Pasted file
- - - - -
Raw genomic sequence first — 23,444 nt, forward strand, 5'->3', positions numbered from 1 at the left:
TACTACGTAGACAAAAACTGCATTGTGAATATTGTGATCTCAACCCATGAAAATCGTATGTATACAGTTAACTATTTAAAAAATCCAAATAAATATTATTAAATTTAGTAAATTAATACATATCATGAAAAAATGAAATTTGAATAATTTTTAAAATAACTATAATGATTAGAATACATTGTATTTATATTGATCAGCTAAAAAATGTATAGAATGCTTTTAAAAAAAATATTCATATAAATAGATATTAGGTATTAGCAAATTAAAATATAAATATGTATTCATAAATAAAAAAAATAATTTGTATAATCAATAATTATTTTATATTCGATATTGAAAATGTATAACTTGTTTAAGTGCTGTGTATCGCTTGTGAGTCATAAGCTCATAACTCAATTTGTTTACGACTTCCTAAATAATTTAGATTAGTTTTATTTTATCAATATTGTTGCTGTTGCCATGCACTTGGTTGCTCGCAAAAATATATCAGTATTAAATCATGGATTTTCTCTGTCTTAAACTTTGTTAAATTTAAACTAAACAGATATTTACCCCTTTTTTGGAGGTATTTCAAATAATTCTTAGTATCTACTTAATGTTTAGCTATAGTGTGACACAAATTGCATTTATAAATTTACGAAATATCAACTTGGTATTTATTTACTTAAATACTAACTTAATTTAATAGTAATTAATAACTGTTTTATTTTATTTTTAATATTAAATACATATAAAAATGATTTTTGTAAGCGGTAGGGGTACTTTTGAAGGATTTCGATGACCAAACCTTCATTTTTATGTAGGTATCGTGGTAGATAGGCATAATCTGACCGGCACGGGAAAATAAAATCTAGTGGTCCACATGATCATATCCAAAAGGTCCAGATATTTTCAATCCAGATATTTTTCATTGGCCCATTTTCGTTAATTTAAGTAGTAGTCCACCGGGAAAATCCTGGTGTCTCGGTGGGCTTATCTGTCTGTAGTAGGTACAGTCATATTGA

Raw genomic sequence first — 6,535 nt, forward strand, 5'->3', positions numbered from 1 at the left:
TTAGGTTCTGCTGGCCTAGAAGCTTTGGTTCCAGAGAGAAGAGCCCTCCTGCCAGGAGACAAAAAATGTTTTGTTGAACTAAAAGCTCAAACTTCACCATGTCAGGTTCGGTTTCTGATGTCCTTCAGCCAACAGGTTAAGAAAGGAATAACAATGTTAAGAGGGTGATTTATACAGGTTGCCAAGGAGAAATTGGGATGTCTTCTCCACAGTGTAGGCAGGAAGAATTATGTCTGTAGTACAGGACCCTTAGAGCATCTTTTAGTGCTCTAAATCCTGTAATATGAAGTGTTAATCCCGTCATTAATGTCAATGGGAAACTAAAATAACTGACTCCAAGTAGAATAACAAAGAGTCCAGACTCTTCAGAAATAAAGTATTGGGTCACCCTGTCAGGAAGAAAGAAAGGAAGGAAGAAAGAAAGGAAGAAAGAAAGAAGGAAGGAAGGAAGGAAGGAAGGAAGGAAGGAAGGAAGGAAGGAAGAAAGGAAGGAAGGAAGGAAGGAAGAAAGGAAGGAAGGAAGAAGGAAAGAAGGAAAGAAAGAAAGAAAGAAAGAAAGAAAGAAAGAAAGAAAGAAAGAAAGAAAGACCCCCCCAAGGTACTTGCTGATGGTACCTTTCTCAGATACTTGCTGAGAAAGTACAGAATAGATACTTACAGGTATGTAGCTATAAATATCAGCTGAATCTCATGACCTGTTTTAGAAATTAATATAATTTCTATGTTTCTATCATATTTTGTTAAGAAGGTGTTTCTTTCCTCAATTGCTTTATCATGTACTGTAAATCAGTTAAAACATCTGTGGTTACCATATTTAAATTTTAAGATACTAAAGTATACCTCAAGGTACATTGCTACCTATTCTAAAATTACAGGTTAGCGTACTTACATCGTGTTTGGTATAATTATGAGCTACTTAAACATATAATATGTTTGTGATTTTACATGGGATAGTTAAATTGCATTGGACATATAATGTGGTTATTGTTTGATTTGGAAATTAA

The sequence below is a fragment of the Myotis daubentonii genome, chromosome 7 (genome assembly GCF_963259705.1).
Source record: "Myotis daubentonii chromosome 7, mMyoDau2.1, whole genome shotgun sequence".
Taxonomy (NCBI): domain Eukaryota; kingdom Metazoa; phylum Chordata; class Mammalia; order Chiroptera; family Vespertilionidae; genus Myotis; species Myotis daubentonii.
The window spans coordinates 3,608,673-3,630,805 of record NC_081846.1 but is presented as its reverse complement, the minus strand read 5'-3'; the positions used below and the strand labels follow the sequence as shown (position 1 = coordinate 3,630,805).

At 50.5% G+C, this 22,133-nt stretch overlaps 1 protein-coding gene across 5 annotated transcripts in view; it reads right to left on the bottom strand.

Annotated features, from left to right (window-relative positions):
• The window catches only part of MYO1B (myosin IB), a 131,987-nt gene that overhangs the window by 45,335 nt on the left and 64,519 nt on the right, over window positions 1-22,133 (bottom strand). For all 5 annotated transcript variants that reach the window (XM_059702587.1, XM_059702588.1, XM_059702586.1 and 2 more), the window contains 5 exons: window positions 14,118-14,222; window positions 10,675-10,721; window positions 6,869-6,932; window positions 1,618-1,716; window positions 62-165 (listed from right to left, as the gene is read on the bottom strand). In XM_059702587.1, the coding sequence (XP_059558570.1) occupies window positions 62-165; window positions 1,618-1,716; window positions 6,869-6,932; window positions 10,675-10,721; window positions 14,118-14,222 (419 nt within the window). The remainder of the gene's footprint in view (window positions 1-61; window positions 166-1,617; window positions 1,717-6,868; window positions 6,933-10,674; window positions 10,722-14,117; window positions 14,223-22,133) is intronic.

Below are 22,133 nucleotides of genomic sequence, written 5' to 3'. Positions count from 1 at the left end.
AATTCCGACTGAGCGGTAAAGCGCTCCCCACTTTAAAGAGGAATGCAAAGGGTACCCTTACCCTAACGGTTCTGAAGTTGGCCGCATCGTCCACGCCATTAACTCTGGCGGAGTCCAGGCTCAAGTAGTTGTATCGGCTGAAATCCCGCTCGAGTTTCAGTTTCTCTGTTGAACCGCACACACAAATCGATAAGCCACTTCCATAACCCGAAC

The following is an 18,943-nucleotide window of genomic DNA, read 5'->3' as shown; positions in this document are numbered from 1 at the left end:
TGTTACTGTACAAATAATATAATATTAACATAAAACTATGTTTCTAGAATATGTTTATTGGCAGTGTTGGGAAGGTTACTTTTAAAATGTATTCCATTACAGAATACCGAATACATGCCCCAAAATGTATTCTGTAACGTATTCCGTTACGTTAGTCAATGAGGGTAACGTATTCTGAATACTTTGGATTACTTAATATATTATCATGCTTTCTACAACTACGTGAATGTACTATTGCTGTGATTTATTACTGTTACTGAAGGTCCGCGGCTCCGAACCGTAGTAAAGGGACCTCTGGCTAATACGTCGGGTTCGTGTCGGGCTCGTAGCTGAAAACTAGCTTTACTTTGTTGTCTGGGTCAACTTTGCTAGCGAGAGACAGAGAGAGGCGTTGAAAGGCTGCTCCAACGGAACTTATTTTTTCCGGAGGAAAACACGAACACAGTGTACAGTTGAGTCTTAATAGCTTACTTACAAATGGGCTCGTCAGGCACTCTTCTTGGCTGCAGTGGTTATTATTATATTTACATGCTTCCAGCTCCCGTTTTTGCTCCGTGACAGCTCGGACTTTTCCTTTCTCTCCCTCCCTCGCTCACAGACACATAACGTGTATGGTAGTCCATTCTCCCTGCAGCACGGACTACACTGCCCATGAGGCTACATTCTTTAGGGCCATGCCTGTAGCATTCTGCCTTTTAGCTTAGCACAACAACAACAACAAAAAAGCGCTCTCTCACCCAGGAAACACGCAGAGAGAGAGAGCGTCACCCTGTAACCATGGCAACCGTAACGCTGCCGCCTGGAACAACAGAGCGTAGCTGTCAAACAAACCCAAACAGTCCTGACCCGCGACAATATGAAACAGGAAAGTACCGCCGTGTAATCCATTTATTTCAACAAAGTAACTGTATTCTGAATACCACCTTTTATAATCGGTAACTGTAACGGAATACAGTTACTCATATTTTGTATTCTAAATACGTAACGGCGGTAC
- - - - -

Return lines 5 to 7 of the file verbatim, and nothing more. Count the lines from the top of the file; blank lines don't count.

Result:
The sequence below is a fragment of the Myotis daubentonii genome, chromosome 7 (genome assembly GCF_963259705.1).
Source record: "Myotis daubentonii chromosome 7, mMyoDau2.1, whole genome shotgun sequence".
Taxonomy (NCBI): domain Eukaryota; kingdom Metazoa; phylum Chordata; class Mammalia; order Chiroptera; family Vespertilionidae; genus Myotis; species Myotis daubentonii.